Mexican Aerospace Industry is a relatively new production with notable advancements since 2002. Presently, Mexico embraces over 266 aerospace-related companies (79% manufacturing, 11% MRO, and 10% development and engineering) in 18 states, providing a total of more than 32,000 jobs. Investment, both foreign and direct, is currently around $13.5 billion USD, and there have been 18 known new projects announced in 2011 and 2012 alone. In 2012 there is an anticipated 14% annual growth, and by 2015 it is expected that the industry will employ over 37,000 workers, maintain over 350 companies, and generate $7.5 billion USD with 30% more of national supply. Mexico is the largest FDI recipient in the sector worldwide for the past three years. It is also the 10th largest supplier to the U.S. market, and numbers are constantly improving.
Opportunities in Mexico's Aerospace Industry:
There are large OEMs driving market standards (BOEING and AIRBUS), maintaining the industry “up” cycle. The incremental trend for backlog order in Quarter 1 of 2012 is 7,012 versus an average output capacity of 1,800 aircraft per year. The backlog orders are close to 7 years.
There are medium OEMS (BOMBARDIER (CAN), EMBRAER (BRA), MITSUBISH (JAP), SUKHOI AND IRKUT (RUS), COMAC AND AVIC (CHINA), and they have a 7 year backlog as well.
Private planes and helicopters (CESSNA, HACKER BEECHCRAFT, DASSAULT, GULFSTREAM, GRUMMAN, BELL, SICORSKY, AUGSTA, EUROCOPTER) have 3-year backlog orders.
*The defense market is over 4-5 times the commercial aerospace market, which is approximately $550 billion USD.
Government agencies and FEMIA working together provides many prospects including: recognizing business breaks in specific regions, backing up their words in international events together, developing a National Aerospace Strategic Program to enhance business opportunities, and evaluating the competitive environment to mutually develop attraction for NDI and FDI.
Challenges in Mexico Aerospace:
Challenges that have faced the industry are present despite its success. Some encounters that exist include the following:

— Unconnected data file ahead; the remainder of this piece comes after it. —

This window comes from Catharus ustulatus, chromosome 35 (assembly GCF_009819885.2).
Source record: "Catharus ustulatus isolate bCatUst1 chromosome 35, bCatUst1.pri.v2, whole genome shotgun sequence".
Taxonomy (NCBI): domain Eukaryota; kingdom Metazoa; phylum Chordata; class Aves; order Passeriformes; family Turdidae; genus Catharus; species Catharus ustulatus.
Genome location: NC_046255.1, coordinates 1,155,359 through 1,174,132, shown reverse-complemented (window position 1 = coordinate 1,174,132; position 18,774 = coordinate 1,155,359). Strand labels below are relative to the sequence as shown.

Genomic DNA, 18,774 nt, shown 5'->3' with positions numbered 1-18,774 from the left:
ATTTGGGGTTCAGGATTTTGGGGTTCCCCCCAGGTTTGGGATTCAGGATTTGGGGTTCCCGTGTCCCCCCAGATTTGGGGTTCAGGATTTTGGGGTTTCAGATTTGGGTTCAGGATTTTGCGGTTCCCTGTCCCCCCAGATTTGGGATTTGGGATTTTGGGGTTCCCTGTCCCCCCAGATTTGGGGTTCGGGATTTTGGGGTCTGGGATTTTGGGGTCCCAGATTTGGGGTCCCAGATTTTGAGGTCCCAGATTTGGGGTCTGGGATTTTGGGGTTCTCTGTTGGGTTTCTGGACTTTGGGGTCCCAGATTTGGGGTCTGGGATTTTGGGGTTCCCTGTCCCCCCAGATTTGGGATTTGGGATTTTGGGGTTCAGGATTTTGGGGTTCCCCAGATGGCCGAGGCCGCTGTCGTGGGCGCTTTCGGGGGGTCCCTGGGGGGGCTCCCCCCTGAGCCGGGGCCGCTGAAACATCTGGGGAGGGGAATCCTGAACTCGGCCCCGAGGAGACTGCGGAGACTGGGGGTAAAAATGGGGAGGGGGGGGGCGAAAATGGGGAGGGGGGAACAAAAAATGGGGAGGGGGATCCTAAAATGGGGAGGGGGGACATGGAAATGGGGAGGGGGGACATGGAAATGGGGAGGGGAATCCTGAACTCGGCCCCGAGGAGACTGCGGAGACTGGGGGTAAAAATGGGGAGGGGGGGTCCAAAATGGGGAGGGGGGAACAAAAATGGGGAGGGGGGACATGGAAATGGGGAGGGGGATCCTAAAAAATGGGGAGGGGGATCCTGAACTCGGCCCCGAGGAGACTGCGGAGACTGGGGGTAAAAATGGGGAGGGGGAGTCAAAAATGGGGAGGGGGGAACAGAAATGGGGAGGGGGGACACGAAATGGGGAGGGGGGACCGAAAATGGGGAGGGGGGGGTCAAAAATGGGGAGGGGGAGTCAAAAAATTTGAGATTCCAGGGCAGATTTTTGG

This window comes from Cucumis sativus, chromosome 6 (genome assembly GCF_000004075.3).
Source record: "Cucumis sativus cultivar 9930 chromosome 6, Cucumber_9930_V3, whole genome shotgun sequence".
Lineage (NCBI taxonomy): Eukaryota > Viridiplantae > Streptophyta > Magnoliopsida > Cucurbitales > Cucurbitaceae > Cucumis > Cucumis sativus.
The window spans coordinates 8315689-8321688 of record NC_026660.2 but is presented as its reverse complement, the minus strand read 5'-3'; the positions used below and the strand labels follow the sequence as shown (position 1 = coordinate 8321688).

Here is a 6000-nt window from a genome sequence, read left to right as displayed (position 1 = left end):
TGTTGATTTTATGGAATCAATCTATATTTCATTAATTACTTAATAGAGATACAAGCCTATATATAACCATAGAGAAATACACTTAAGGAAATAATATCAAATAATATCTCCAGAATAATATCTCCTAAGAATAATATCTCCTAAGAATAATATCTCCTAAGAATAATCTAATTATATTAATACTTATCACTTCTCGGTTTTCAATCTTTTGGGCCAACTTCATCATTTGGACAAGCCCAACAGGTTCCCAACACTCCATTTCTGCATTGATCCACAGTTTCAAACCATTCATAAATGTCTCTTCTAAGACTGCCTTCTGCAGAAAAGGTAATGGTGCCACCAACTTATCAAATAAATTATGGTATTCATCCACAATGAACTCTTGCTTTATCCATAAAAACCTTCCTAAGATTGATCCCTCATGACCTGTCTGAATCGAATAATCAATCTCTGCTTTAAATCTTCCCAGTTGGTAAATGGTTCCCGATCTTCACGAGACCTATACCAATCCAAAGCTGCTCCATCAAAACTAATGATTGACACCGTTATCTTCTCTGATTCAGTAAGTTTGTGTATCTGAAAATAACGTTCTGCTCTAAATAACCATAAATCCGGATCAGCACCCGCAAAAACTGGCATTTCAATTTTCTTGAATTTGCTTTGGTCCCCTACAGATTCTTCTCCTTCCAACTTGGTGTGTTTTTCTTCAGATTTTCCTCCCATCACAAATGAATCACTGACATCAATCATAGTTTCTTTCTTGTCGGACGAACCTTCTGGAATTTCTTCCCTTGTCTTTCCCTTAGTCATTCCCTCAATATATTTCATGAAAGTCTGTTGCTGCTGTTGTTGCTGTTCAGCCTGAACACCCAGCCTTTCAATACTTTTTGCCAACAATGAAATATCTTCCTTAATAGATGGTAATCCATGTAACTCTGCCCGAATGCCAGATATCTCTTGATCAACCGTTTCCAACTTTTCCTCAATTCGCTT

- Increasing local capacity for certification in order to attract local companies to the sector has been and continues to be a struggle for the industry.
- A continuous supply of human talent to meet industry needs has also been a challenge, however with a young total population and improving educational opportunities this is decreasing.
- The rationalization of government incentives in engineering and development has proved to be a hitch in the industry’s expansion.
- The optimization regional comparative and competitive advantages including:
o Geographical positioning
o Infrastructure connectivity
o Free Trade Agreements networking
o Same time zones for working
o High capacity to react to new product requirements
o The Wassenar Agreement
- Avoiding the waste of limited resources has proven difficult within the industry, as limited resources are required for many processes within the industry.
“Pro-Aereo” Mexico's National Strategic Program for the Aerospace Industry
FEMIA, with the support of the Mexican government, has created the ‘Pro-AEREO’, a national strategic program of the aerospace industry. This program is based on key strategies, milestones and goals through 2020 as summarized:
1. Preferment and improvement of internal and external markets, defining the vocations and creating the instruments to support continuous growth.
2. Strengthen and develop the aerospace industry capabilities with a linked supply chain.
3. Develop local suppliers and encourage cluster development throughout Mexico.
4. The development of the necessary human assets of the industry with well-defined technical and training programs in addition to education-industry links.
5. Development of the necessary technology including specialized clusters, new areas of technology, R&D labs and development of new materials.
6. Development of the public-private programs required to assist the growth of the industry, with an institutional frame, Governmental leadership, incentives and financing, international covenants and including infrastructure, certifications required by the industry, logistics and technical centers.
Milestones in Mexican Aerospace Industry History:
- The establishment of a formal coordination and administrative-management mechanism between industry and government.
- Active manufacturing participation in international programs to access new technologies and markets.
- To enact the establishment of a formal “buy-local” strategic program.
- The establishment and implementation of “offsets” compensation systems to benefit corporations established in the country.
- To create specific support and incentive programs for the aerospace sector.
- An access to specific financial line for the aerospace industry.
- To design, to develop, to manufacture and to assemble an engine module.
- To support the assembly of the first series place with 50% local content.
- To place Mexico as the first aerospace service HUB in Latin America.
Goals through 2020:
- To be within the 10 largest suppliers of the aerospace industry in the world exports.
- To reach over $12 billion USD in exports a year.
- To have over 110,000 workers in the aerospace business.
- To reach 50% of local content in our raw materials and products in the aerospace industry.